Proverbs 18:21 reminds us that “Death and life are in the power of the tongue.” And that’s true even about the questions we ask.
Too many times, people ask questions thoughtlessly – unaware of the damage the very question they are asking can cause to the listener. Questions like:
- “So, when are we going to throw a baby shower for you?”
- “You’re such a nice person – why haven’t you married?”
- “Your boss is really unfair. Why don’t you get a new job?”
Questions like these are hurtful for two reasons. First, the questioner is making an assumption about the other person’s desires. In the above examples, the questioner is making the assumption that the other person wants children, wants to be married, or wants to get a new job. It is entirely possible that the person doesn’t want children, or doesn’t want children now; that they are perfectly happy being single; or that despite their boss, they really enjoy what they do. In that case, questions like the above put the person on the defensive – they feel that they have to explain or justify their current position to the questioner.
Second, the questioner is making an assumption about the other person’s actions. For instance, the person may have tried every infertility process available and still can’t conceive, or they might have longed for marriage all their life and feel horribly lonely because the right person has never come their way; or they may be sending out dozens of resumes every month but haven’t had so much as a nibble in the way of a job interview. In that case, these kind of questions make the person feel depressed at best and inferior at worst – depressed, because the questions are like pouring salt in an open wound, and inferior because they may feel that their best hasn’t been good enough, so maybe they themselves aren’t good enough, either.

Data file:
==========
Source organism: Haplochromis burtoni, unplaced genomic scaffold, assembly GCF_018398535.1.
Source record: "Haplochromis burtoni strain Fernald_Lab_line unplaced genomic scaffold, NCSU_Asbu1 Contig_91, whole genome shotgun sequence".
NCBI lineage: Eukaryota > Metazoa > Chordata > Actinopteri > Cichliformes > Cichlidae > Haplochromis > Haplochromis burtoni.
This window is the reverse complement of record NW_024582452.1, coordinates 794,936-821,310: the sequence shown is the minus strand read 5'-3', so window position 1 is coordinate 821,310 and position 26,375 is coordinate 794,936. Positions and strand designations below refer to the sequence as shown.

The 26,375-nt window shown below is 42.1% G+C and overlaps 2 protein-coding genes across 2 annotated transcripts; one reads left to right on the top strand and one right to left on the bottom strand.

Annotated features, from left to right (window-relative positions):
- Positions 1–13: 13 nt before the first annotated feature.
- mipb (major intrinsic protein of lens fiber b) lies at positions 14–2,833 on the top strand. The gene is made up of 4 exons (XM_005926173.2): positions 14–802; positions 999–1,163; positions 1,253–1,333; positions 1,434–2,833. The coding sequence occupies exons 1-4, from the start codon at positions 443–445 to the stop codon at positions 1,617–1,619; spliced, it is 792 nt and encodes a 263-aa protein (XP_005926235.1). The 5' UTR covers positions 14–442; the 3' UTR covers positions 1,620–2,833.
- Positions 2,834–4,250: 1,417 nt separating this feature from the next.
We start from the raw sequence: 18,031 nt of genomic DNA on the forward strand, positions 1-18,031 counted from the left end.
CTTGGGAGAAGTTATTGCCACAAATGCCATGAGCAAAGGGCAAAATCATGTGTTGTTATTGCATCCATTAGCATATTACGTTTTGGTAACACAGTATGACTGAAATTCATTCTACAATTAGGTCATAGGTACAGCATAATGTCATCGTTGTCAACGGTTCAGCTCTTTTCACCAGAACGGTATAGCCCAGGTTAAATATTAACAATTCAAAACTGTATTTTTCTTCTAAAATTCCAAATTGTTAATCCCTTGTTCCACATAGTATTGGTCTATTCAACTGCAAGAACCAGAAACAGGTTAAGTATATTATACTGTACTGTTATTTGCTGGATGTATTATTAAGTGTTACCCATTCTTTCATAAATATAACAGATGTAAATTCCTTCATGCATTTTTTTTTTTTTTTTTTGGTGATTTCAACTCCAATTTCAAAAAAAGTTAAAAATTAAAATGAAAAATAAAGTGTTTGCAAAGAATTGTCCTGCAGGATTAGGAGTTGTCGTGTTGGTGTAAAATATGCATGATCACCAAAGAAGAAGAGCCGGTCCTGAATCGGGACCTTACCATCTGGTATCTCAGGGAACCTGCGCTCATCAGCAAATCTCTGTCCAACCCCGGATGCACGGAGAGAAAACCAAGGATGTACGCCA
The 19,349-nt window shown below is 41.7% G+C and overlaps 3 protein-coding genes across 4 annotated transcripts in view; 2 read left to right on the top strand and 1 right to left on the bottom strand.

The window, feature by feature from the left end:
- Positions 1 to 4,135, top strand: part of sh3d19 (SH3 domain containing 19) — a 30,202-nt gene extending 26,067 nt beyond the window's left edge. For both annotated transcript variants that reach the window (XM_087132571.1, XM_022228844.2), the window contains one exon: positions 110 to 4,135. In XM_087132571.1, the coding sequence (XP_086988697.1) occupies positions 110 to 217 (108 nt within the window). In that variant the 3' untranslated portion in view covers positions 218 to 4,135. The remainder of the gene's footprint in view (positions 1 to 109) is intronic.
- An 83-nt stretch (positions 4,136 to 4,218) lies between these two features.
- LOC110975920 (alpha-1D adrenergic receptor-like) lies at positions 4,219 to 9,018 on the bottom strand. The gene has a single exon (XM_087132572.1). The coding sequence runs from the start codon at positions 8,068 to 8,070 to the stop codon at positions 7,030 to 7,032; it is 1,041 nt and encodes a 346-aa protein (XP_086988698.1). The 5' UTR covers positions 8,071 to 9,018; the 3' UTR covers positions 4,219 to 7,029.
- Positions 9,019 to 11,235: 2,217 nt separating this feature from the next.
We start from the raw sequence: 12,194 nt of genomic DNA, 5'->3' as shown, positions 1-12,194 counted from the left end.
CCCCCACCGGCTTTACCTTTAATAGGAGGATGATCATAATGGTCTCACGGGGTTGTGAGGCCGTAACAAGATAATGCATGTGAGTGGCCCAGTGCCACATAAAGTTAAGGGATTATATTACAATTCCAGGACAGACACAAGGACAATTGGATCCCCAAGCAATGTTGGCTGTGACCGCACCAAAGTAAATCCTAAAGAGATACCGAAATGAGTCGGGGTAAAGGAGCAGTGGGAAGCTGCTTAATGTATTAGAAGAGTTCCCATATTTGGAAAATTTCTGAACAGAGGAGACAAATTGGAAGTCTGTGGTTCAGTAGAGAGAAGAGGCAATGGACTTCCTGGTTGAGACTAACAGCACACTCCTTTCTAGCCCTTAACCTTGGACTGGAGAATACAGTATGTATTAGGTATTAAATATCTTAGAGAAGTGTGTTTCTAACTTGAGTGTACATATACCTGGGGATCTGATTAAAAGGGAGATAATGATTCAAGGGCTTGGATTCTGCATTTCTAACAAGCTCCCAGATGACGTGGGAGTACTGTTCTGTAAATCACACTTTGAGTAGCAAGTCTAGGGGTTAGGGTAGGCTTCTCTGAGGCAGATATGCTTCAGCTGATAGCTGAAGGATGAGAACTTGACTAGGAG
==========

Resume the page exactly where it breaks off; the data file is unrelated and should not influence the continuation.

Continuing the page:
If your relationship with someone gives you the right to ask a question of a personal nature such as those above, then be sure to ask that question in a gentle and respectful fashion. For instance, you may first want to verify what the other person’s desires are on the topic, i.e., “You seem very happy being single, but I’ve always wondered – do you or did you ever wish to get married?”
Based upon the person’s answer, it may then be appropriate to ask a question about their actions with regard to the issue, i.e., “I’m sorry that your boss is so unpleasant that you want to move on. Have you taken any steps toward that end yet? Is there anything I can do to help you search for a new position?”
Remember, “death and life are in the power of the tongue.” Be careful what you ask. The smallest question can harm or heal.
© 2009 Paula Marolewski, www.SinkYourRoots.com